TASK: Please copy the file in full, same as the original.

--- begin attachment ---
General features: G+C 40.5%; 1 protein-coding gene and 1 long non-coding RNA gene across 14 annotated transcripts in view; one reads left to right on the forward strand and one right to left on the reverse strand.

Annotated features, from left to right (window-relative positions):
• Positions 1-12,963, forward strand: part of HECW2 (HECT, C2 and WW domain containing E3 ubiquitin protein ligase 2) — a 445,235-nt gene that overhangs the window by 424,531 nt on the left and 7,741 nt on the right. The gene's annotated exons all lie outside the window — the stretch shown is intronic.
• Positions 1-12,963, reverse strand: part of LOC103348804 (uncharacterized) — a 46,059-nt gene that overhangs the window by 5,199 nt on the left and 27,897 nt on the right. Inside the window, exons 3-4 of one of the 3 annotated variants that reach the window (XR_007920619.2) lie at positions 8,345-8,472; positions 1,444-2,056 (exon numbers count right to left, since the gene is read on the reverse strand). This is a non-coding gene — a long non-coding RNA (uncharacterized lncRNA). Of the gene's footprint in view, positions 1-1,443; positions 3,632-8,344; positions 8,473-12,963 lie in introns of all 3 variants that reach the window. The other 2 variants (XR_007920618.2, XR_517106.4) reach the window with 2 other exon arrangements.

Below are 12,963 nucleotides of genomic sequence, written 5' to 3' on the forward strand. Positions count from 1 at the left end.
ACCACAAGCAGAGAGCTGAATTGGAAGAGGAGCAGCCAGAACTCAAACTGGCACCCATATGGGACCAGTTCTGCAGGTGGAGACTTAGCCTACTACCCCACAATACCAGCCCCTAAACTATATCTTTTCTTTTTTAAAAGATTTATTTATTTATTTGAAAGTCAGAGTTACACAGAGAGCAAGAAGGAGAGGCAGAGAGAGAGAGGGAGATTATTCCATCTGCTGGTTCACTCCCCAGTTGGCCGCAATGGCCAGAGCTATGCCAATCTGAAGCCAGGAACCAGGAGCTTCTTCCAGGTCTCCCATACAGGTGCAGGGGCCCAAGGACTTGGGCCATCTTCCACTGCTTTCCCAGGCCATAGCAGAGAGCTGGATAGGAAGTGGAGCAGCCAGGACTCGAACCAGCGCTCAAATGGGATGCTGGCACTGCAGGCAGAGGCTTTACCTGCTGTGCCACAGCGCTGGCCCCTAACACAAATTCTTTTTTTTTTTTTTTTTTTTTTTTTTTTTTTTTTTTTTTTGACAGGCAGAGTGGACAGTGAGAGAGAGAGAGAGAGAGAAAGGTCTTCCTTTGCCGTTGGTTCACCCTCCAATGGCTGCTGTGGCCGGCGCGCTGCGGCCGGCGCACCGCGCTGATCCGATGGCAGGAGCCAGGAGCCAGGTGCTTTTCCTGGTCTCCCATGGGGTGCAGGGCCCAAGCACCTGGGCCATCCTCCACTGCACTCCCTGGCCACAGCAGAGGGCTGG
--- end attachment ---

General features: G+C 40.5%; 1 protein-coding gene and 1 long non-coding RNA gene across 14 annotated transcripts in view; one reads left to right on the forward strand and one right to left on the reverse strand.

Annotated features, from left to right (window-relative positions):
• Positions 1-12,963, forward strand: part of HECW2 (HECT, C2 and WW domain containing E3 ubiquitin protein ligase 2) — a 445,235-nt gene that overhangs the window by 424,531 nt on the left and 7,741 nt on the right. The gene's annotated exons all lie outside the window — the stretch shown is intronic.
• Positions 1-12,963, reverse strand: part of LOC103348804 (uncharacterized) — a 46,059-nt gene that overhangs the window by 5,199 nt on the left and 27,897 nt on the right. Inside the window, exons 3-4 of one of the 3 annotated variants that reach the window (XR_007920619.2) lie at positions 8,345-8,472; positions 1,444-2,056 (exon numbers count right to left, since the gene is read on the reverse strand). This is a non-coding gene — a long non-coding RNA (uncharacterized lncRNA). Of the gene's footprint in view, positions 1-1,443; positions 3,632-8,344; positions 8,473-12,963 lie in introns of all 3 variants that reach the window. The other 2 variants (XR_007920618.2, XR_517106.4) reach the window with 2 other exon arrangements.

Below are 12,963 nucleotides of genomic sequence, written 5' to 3' on the forward strand. Positions count from 1 at the left end.
ACCACAAGCAGAGAGCTGAATTGGAAGAGGAGCAGCCAGAACTCAAACTGGCACCCATATGGGACCAGTTCTGCAGGTGGAGACTTAGCCTACTACCCCACAATACCAGCCCCTAAACTATATCTTTTCTTTTTTAAAAGATTTATTTATTTATTTGAAAGTCAGAGTTACACAGAGAGCAAGAAGGAGAGGCAGAGAGAGAGAGGGAGATTATTCCATCTGCTGGTTCACTCCCCAGTTGGCCGCAATGGCCAGAGCTATGCCAATCTGAAGCCAGGAACCAGGAGCTTCTTCCAGGTCTCCCATACAGGTGCAGGGGCCCAAGGACTTGGGCCATCTTCCACTGCTTTCCCAGGCCATAGCAGAGAGCTGGATAGGAAGTGGAGCAGCCAGGACTCGAACCAGCGCTCAAATGGGATGCTGGCACTGCAGGCAGAGGCTTTACCTGCTGTGCCACAGCGCTGGCCCCTAACACAAATTCTTTTTTTTTTTTTTTTTTTTTTTTTTTTTTTTTTTTTTTTGACAGGCAGAGTGGACAGTGAGAGAGAGAGAGAGAGAGAAAGGTCTTCCTTTGCCGTTGGTTCACCCTCCAATGGCTGCTGTGGCCGGCGCGCTGCGGCCGGCGCACCGCGCTGATCCGATGGCAGGAGCCAGGAGCCAGGTGCTTTTCCTGGTCTCCCATGGGGTGCAGGGCCCAAGCACCTGGGCCATCCTCCACTGCACTCCCTGGCCACAGCAGAGGGCTGG